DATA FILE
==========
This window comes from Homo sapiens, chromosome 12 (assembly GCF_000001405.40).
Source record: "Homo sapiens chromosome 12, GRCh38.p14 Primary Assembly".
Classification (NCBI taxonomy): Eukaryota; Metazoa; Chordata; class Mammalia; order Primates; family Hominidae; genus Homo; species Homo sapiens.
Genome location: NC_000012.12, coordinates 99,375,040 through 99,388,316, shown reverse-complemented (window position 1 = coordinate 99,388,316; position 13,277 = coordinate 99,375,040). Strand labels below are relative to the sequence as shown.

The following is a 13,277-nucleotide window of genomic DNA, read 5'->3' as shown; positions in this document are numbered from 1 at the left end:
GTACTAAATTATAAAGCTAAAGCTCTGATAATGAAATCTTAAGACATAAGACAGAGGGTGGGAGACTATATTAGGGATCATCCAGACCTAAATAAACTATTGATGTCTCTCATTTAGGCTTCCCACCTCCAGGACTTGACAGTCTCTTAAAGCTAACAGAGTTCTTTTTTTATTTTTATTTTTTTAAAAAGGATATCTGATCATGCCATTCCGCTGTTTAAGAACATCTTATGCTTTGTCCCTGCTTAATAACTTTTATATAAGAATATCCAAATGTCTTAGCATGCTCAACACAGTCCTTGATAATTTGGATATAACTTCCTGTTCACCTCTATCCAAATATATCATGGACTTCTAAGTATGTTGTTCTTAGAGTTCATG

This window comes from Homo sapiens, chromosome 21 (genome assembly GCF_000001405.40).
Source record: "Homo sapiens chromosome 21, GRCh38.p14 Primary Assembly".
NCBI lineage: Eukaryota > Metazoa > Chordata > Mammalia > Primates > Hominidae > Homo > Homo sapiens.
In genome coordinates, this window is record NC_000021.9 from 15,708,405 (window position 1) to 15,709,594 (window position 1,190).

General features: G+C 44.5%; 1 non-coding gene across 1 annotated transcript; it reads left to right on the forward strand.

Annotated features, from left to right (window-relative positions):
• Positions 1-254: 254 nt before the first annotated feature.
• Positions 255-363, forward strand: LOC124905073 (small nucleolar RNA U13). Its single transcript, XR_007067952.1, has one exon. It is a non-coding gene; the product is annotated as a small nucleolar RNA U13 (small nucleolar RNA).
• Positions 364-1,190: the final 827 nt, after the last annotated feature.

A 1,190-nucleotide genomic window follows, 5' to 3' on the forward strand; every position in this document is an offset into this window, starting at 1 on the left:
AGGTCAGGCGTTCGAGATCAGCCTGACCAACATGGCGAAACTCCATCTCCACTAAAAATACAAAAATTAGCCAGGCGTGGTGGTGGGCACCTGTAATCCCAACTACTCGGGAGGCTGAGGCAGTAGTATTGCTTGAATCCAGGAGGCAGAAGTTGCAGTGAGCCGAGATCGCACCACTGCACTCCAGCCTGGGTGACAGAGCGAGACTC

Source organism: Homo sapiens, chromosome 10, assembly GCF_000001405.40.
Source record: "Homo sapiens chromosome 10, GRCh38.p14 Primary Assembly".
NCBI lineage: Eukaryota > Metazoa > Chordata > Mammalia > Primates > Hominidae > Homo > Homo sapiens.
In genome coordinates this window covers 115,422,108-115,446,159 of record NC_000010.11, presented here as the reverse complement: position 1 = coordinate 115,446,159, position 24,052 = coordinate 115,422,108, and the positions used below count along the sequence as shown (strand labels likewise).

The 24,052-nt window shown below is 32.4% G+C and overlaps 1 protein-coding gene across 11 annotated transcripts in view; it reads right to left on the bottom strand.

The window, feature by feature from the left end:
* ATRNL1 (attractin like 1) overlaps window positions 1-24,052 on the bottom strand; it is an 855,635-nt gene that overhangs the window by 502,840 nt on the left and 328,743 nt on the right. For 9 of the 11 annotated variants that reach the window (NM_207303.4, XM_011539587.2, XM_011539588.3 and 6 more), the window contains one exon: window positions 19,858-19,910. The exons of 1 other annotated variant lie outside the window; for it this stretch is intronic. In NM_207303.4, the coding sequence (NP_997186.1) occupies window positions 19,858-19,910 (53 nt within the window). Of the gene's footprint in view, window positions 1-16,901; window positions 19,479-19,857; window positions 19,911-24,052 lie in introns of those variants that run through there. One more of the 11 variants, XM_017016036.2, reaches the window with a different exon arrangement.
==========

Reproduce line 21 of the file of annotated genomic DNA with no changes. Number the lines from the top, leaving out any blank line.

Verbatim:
In genome coordinates this window covers 115,422,108-115,446,159 of record NC_000010.11, presented here as the reverse complement: position 1 = coordinate 115,446,159, position 24,052 = coordinate 115,422,108, and the positions used below count along the sequence as shown (strand labels likewise).